A career change that shouldn't have been so easy?

It was a time of transition in my life. A career change, but not only that. It was the end of studies, the beginning of a life together, a change of country… All this is important and not easy. I was interested in “tech”, where we hear a lot about companies like Google, Facebook, etc. with millennials and Gen Z working there in a relaxed atmosphere, with ping pong tables in the offices… It was something fun that I wanted to try. I also had the opportunity to strengthen my skills in economics and business creation techniques and strategy. I went there with this perspective of curiosity, an open mind. After two years, I learned a lot, but the extremely intense pace of entrepreneurial life no longer corresponded with my priorities. Personally, I almost burned out, I decided to take a break and refocus on international relations.

Workshop for discussion on sustainable waste management in LoméLomé 2024 Discussion Workshop on Sustainable Waste Management

Where are you now?

In January 2023, I am leaving the world of technology. Four months later, I joined the Center for Clean Air Policy, a Washington-based think tank started in 1980. By the early 2000s, it focused on US environmental policy and the big problem of acid rain. In the 2000s, environmental policy became more relevant in developing countries. Developed countries were also ready to financially support countries in this need. CCAP therefore refocused on emerging countries, concentrating on continental countries. It has been about five years since CCAP started reaching new continents, especially Asia and Africa. I joined the organization to work with French-speaking African countries. We are responsible for installing concrete climate transition projects within these countries. This includes bringing together actors from the respective sectors and public policies. For example, I was in Togo a few weeks ago and we helped them develop a national plan to reduce their gas and methane emissions through sustainable waste management.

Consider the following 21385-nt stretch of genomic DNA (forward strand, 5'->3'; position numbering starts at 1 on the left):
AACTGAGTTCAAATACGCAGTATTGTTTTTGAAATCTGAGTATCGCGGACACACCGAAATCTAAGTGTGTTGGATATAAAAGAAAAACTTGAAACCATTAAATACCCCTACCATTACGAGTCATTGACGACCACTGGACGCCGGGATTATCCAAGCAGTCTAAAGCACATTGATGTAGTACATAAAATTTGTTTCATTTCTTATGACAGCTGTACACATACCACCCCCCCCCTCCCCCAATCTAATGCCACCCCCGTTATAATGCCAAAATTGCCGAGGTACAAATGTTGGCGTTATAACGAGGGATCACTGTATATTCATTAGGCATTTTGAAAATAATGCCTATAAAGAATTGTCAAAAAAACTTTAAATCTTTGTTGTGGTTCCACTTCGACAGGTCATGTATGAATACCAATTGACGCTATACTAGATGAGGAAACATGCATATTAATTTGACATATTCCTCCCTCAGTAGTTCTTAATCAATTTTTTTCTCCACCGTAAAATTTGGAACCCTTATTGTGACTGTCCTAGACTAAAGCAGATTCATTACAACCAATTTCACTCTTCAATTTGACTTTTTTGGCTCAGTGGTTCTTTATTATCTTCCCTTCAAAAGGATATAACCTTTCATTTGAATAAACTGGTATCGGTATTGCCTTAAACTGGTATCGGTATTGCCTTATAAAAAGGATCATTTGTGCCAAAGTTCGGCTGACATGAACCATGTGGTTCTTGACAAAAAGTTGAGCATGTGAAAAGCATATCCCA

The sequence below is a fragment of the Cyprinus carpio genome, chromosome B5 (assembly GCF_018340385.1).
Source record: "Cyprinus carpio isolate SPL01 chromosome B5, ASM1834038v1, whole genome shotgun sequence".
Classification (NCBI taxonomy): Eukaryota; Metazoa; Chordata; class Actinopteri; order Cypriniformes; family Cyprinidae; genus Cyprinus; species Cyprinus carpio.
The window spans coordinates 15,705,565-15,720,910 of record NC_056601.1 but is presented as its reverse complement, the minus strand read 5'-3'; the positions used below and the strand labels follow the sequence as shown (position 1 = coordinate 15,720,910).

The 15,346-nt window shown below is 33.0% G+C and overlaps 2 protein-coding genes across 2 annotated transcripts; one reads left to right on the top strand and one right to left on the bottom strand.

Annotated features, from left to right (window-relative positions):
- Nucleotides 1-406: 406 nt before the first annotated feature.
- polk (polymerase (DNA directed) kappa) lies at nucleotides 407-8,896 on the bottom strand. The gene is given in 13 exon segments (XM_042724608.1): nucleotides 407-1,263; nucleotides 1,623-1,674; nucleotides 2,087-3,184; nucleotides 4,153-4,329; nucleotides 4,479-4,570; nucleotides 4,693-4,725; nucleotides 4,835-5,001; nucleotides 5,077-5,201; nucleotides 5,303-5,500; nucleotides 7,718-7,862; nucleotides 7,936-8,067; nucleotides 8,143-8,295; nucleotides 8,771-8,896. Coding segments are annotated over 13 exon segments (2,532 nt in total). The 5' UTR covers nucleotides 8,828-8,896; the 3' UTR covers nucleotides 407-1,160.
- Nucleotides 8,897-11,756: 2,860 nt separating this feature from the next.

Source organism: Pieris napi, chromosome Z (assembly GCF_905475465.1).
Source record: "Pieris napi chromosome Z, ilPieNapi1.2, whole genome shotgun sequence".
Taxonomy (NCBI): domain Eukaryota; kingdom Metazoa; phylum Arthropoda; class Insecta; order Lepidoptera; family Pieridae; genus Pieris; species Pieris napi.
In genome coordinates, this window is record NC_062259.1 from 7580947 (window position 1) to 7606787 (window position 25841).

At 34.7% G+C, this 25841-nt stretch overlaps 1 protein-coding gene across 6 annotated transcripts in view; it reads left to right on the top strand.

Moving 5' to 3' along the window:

With your perspective and your experience of the country, can Brazil reconcile its economic development and its sustainable development?

Above all, I think it is necessary. And Brazil has only taken climate change into account in its economic growth for a few years. At the level of the global agenda, it is increasingly becoming a priority. I would even say that economic growth can only be imagined with more sustainable solutions because our resources are limited. Developed and developing countries see this as an opportunity, not a challenge, and increasingly help each other. For a long time, we were in the North-South vision, the opposition. Now we realize that there is only one world.

For a long time, Brazil was seen as an example of a country capable of reconciling social and economic development with sustainable development. For several years, there was a radical break with the presidency of Jair Bolsonaro. Since Lula's return, we have regained this position of environmental soft power thanks to our ecological resources, especially in the Amazon. Our energy matrix is ​​neither nuclear nor coal, but hydraulic, renewable energy.

Visit to a plastic recycling site in LoméVisit to a plastic recycling site in Lomé (2024)

And France in all this?

(laughs) I am very attached to France, it is a part of me. I'm not officially French, but I feel like it. I have a lot of French friends in Miami. As soon as I can reconnect with her, by going to a French bakery or something, I do that… I see myself in the States for a while to grow professionally. However, I am very French in some aspects of my personality, and above all very European in my mentality. I plan to go back there one day and I'm even going back this summer for vacation.

The month of March is the month in French-speaking countries. In Brazil, what place does it have?
There is admiration for French culture, this impression that France is a very elegant and gastronomic country. French soft power attracts Brazilians. French is preferred to be learned as a second language, or sometimes Spanish and is learned more with the desire to export to Europe. Geographically, there is also Guyana which borders.

In schools, English and Spanish are still taught in a very basic way. Unfortunately, young people cannot master languages ​​when they leave school. French is therefore the option chosen by people who are motivated on the one hand or the middle and upper class. They have this attraction to France.

Leave a Comment